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New MS drug approved by FDA: Who should take it and what is the cost?

Kathleen Blanchard's picture
New MS drug successful for halting agressive forms of the disease; approved by FDA

The FDA has a approved a new drug to treat a rare and aggressive form of multiple sclerosis. Who should take the drug and what is the cost?

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The medication, Ocrevus, that is given via infusion helped prevent the progression of primary progressive MS (PPMS) by twenty-four percent, compared to placebo.

Relapse rates dropped 46 percent, compared to the drug interferon beta-1a (Rebif). The new MS drug approval is important, given 15 percent of MS patients have a progressive, relapsing form of the disease.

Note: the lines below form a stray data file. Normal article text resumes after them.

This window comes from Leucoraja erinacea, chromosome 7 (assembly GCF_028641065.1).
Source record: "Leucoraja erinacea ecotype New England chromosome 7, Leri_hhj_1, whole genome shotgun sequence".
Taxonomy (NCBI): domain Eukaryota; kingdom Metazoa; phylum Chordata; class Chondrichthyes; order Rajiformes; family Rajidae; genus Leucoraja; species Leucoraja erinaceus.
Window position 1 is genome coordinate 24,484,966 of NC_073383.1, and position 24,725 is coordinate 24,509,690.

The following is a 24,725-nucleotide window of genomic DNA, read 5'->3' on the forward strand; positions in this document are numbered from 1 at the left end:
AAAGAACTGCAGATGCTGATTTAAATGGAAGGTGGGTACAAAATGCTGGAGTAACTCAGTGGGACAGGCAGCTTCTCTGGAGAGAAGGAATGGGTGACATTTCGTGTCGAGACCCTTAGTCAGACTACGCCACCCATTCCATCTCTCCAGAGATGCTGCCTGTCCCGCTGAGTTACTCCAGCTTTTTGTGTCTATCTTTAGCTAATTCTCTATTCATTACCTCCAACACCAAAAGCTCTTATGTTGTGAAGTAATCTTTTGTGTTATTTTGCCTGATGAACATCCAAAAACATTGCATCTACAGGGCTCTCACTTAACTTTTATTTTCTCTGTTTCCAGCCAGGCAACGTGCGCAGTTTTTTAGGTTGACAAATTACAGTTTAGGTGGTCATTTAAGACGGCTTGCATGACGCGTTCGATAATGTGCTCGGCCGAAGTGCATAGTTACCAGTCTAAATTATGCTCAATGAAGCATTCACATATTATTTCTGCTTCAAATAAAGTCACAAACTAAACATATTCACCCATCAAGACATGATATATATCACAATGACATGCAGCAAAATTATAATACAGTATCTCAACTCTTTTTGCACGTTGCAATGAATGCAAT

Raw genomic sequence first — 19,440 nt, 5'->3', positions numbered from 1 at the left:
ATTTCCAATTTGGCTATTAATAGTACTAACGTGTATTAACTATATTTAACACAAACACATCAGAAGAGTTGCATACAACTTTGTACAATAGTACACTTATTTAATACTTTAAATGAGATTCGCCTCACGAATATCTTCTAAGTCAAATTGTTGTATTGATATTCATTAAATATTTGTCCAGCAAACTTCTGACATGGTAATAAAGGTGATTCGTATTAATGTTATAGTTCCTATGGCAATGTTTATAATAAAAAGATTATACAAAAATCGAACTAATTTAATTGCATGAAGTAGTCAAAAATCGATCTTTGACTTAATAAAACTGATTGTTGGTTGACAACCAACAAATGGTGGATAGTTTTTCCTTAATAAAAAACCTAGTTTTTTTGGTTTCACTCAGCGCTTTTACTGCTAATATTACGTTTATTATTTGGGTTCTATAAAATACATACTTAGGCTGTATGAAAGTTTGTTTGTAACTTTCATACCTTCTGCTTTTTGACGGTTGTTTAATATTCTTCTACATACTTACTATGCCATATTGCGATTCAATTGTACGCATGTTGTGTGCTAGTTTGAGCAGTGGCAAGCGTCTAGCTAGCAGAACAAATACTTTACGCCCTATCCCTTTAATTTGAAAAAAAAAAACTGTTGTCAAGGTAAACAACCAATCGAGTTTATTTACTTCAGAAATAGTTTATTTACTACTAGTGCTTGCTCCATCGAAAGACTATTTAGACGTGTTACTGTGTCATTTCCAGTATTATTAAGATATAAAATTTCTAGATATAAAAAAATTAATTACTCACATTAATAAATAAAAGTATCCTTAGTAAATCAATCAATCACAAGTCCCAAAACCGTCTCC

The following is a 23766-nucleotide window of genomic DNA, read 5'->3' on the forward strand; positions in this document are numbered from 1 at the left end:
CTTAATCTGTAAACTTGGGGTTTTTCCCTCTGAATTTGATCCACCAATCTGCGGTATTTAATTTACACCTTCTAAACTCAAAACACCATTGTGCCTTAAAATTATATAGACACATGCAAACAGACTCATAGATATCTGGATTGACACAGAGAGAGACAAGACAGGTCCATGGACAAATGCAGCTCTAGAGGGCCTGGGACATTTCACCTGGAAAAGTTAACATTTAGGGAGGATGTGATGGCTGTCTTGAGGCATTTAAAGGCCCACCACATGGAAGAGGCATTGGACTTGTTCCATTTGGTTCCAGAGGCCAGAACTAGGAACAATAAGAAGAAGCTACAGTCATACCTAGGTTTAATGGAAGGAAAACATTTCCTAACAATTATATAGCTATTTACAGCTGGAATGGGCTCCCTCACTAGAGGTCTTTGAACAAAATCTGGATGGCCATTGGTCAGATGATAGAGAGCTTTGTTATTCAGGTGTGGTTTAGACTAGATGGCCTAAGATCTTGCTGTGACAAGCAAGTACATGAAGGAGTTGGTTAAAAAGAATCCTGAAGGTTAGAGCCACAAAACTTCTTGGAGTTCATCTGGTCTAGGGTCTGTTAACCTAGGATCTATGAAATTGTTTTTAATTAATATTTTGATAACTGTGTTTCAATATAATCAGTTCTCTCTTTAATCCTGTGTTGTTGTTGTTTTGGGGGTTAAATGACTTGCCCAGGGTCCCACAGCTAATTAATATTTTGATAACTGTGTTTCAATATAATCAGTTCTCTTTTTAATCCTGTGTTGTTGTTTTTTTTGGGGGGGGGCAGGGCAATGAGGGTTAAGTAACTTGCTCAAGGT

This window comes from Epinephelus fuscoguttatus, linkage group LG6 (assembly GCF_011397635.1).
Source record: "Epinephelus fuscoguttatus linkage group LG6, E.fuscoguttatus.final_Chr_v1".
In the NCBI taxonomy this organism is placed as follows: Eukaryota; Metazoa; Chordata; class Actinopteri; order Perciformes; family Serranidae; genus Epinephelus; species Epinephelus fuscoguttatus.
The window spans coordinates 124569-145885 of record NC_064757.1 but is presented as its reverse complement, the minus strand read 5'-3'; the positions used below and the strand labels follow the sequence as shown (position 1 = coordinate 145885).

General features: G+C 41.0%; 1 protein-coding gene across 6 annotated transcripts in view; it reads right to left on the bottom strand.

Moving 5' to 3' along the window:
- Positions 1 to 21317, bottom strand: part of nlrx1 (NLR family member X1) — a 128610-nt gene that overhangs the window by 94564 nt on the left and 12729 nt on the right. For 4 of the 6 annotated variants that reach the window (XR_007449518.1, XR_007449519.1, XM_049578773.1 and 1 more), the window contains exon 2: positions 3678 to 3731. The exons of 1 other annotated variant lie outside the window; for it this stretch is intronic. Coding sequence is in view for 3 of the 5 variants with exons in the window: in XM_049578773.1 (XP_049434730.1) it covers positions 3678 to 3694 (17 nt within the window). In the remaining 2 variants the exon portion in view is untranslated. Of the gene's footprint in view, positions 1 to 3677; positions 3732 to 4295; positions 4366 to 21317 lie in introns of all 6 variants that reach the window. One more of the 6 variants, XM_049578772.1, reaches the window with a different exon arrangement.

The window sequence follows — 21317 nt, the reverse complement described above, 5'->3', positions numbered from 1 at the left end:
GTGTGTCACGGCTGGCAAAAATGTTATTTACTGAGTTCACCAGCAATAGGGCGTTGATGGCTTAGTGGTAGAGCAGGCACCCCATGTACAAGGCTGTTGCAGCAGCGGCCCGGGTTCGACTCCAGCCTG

Other findings from clinical trials showed 48 percent of patients had no new brain lesions and no worsening symptoms.

Clyde E. Markowitz, MD, director of the Multiple Sclerosis Center at the University of Pennsylvania, says the medication approval fills a gap for patients in need of better treatment.

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How does it work, what you should know

  • Ocrevus is a monoclonal antibody that works by targeting immune cells that destroy myelin sheath and nerve damage associated with MS.
  • In trials, patients received an infusion of 600 mg every six months.
  • Ocrevus is contraindicated for people with Hepatitis B and C, HIV and tuberculosis or syphyllis because of lower immune function.
  • There is a heightened risk of breast cancer associated with the new MS drug.
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